Species of Thailand
Lao torrent frog
Amolops cremnobatus, Robert Frederick Inger & Maurice Kottelat, 1998
Amolops cremnobatus is a species of frogs in the family Ranidae. It is found in north-central Laos and Vietnam. Its range might extend into Thailand. The specific name cremnobatus is derived from Greek kremnobates, meaning "frequenter of steep places", and refers to the steep waterfall from which the type series were collected. Common name Lao sucker frog has been coined for it.
The type series consists of two adult males measuring 32 and 34 mm in snout–vent length. The overall appearance is slender, with the head wider than the body. The snout is short and almost truncate. The tympanum is distinct. The fingers are short but bear very wide discs; the medial edges of second and third fingers have distinct skin folds. The toes bear somewhat smaller discs and are fully webbed. Preserved specimens are dorsally and laterally black and have irregular, small, light markings that are yellowish brown in life. The dorsolateral folds are marked by series of short, light bars. The limbs bear wide, black crossbars. The ventral surfaces are white, sometimes with weak, black suffusion.
The tadpoles are dorsally and laterally black and ventrally white. Body length is up to 20 mm and total length up to 51 mm.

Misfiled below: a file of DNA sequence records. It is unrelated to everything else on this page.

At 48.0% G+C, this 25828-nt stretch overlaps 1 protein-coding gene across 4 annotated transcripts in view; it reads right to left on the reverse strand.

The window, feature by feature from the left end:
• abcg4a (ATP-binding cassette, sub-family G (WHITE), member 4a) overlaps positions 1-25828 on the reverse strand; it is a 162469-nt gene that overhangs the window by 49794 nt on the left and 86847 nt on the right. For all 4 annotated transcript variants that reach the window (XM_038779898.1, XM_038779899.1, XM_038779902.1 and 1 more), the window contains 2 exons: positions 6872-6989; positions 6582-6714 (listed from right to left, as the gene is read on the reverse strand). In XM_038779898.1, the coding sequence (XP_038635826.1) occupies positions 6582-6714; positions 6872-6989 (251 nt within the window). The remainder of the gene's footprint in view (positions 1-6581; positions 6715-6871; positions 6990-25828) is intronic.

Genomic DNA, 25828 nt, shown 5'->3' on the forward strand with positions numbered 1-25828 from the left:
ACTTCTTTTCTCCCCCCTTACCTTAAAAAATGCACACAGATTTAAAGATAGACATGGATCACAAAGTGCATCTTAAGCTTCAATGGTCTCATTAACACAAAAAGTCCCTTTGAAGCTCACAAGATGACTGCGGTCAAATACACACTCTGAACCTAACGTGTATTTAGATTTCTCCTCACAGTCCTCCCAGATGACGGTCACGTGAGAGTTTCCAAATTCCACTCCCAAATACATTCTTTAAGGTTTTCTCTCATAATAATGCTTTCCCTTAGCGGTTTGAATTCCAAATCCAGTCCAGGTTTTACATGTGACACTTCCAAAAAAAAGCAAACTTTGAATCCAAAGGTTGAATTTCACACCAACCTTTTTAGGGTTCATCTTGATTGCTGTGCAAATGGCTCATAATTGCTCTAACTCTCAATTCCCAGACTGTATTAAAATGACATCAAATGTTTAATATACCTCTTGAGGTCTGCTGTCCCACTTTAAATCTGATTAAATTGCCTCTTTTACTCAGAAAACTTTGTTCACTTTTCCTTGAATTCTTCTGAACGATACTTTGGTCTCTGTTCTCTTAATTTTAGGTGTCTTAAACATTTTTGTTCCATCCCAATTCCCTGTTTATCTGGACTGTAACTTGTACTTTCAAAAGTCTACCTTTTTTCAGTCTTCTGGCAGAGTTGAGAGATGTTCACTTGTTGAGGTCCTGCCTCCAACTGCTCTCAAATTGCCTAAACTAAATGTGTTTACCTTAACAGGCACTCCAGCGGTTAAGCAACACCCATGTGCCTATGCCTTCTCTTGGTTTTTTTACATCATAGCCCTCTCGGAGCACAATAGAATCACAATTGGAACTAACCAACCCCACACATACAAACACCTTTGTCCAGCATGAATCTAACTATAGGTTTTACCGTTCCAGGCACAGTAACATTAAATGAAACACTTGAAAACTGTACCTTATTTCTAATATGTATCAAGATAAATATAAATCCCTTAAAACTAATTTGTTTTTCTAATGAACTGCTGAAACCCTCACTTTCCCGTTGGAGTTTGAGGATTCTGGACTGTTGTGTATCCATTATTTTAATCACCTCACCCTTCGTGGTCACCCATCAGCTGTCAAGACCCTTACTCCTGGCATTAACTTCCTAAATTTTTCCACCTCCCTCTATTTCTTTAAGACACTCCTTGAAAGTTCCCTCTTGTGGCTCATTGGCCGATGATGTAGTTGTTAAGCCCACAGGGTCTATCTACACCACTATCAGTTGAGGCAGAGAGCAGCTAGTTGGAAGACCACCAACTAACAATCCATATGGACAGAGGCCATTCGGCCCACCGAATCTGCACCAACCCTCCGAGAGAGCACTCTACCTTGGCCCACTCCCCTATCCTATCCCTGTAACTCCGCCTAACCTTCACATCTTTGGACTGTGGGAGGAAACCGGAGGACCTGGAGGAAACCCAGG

Habitat and conservation
Amolops cremnobatus is closely associated with fast-flowing, rocky streams and cascades in evergreen forest at elevations of 200 – 1352 m above sea level. The eggs are adhesive and deposited in clutches on wet vertical rock faces within the splash zone of cascades. The tadpoles live clinged to and climbing on the same rock faces.
Although Amolops cremnobatus can live in slightly disturbed forest, it is likely to suffer from changes in hydrological conditions (e.g., damming), habitat loss caused by logging, conversion to agriculture, and the development of infrastructure. It is also collected for food. It is known from a number of protected areas: Pù Mát National Park as well as Pu Hoat and Pu Hu Nature Reserves in Vietnam, and Nakai–Nam Theun National Biodiversity Conservation Area in Laos.
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- Amolops cremnobatus
Least Concern (IUCN 3.1)